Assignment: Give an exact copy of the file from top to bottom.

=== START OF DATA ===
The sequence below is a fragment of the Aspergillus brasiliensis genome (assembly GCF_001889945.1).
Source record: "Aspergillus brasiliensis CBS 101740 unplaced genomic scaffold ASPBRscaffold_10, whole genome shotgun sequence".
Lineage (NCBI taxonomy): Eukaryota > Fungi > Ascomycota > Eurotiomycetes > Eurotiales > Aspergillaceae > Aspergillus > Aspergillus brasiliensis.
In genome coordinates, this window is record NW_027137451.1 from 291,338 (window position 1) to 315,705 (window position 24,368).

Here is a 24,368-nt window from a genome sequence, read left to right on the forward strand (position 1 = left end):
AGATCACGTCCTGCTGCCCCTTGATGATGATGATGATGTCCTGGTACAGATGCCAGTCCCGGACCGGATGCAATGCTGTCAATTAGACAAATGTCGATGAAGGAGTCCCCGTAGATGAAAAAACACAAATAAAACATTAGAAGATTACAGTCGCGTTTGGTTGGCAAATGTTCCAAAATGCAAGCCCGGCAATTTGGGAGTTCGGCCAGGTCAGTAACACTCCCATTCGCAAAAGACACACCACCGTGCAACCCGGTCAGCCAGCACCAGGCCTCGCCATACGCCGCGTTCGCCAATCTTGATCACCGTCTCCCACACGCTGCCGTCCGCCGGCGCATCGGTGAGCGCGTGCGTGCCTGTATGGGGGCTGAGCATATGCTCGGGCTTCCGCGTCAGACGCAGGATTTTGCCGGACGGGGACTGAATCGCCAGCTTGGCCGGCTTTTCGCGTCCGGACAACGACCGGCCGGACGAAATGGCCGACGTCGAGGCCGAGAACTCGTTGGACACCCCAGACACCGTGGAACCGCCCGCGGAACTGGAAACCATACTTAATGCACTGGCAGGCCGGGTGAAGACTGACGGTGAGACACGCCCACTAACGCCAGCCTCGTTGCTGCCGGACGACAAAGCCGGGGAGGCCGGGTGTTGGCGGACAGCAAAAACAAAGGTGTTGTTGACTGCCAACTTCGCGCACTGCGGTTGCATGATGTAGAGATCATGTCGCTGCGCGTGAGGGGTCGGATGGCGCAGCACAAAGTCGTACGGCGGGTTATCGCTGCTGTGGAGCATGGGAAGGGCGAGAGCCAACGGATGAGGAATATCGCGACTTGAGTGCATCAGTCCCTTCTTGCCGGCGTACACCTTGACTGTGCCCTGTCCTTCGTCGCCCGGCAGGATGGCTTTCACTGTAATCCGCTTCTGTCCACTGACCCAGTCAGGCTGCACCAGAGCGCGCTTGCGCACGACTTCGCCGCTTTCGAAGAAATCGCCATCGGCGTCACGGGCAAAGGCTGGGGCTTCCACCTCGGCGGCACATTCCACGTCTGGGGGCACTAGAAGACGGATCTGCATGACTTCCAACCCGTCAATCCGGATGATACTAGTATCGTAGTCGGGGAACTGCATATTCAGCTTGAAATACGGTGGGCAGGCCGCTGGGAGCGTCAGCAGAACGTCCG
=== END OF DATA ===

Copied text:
The sequence below is a fragment of the Aspergillus brasiliensis genome (assembly GCF_001889945.1).
Source record: "Aspergillus brasiliensis CBS 101740 unplaced genomic scaffold ASPBRscaffold_10, whole genome shotgun sequence".
Lineage (NCBI taxonomy): Eukaryota > Fungi > Ascomycota > Eurotiomycetes > Eurotiales > Aspergillaceae > Aspergillus > Aspergillus brasiliensis.
In genome coordinates, this window is record NW_027137451.1 from 291,338 (window position 1) to 315,705 (window position 24,368).

Here is a 24,368-nt window from a genome sequence, read left to right on the forward strand (position 1 = left end):
AGATCACGTCCTGCTGCCCCTTGATGATGATGATGATGTCCTGGTACAGATGCCAGTCCCGGACCGGATGCAATGCTGTCAATTAGACAAATGTCGATGAAGGAGTCCCCGTAGATGAAAAAACACAAATAAAACATTAGAAGATTACAGTCGCGTTTGGTTGGCAAATGTTCCAAAATGCAAGCCCGGCAATTTGGGAGTTCGGCCAGGTCAGTAACACTCCCATTCGCAAAAGACACACCACCGTGCAACCCGGTCAGCCAGCACCAGGCCTCGCCATACGCCGCGTTCGCCAATCTTGATCACCGTCTCCCACACGCTGCCGTCCGCCGGCGCATCGGTGAGCGCGTGCGTGCCTGTATGGGGGCTGAGCATATGCTCGGGCTTCCGCGTCAGACGCAGGATTTTGCCGGACGGGGACTGAATCGCCAGCTTGGCCGGCTTTTCGCGTCCGGACAACGACCGGCCGGACGAAATGGCCGACGTCGAGGCCGAGAACTCGTTGGACACCCCAGACACCGTGGAACCGCCCGCGGAACTGGAAACCATACTTAATGCACTGGCAGGCCGGGTGAAGACTGACGGTGAGACACGCCCACTAACGCCAGCCTCGTTGCTGCCGGACGACAAAGCCGGGGAGGCCGGGTGTTGGCGGACAGCAAAAACAAAGGTGTTGTTGACTGCCAACTTCGCGCACTGCGGTTGCATGATGTAGAGATCATGTCGCTGCGCGTGAGGGGTCGGATGGCGCAGCACAAAGTCGTACGGCGGGTTATCGCTGCTGTGGAGCATGGGAAGGGCGAGAGCCAACGGATGAGGAATATCGCGACTTGAGTGCATCAGTCCCTTCTTGCCGGCGTACACCTTGACTGTGCCCTGTCCTTCGTCGCCCGGCAGGATGGCTTTCACTGTAATCCGCTTCTGTCCACTGACCCAGTCAGGCTGCACCAGAGCGCGCTTGCGCACGACTTCGCCGCTTTCGAAGAAATCGCCATCGGCGTCACGGGCAAAGGCTGGGGCTTCCACCTCGGCGGCACATTCCACGTCTGGGGGCACTAGAAGACGGATCTGCATGACTTCCAACCCGTCAATCCGGATGATACTAGTATCGTAGTCGGGGAACTGCATATTCAGCTTGAAATACGGTGGGCAGGCCGCTGGGAGCGTCAGCAGAACGTCCG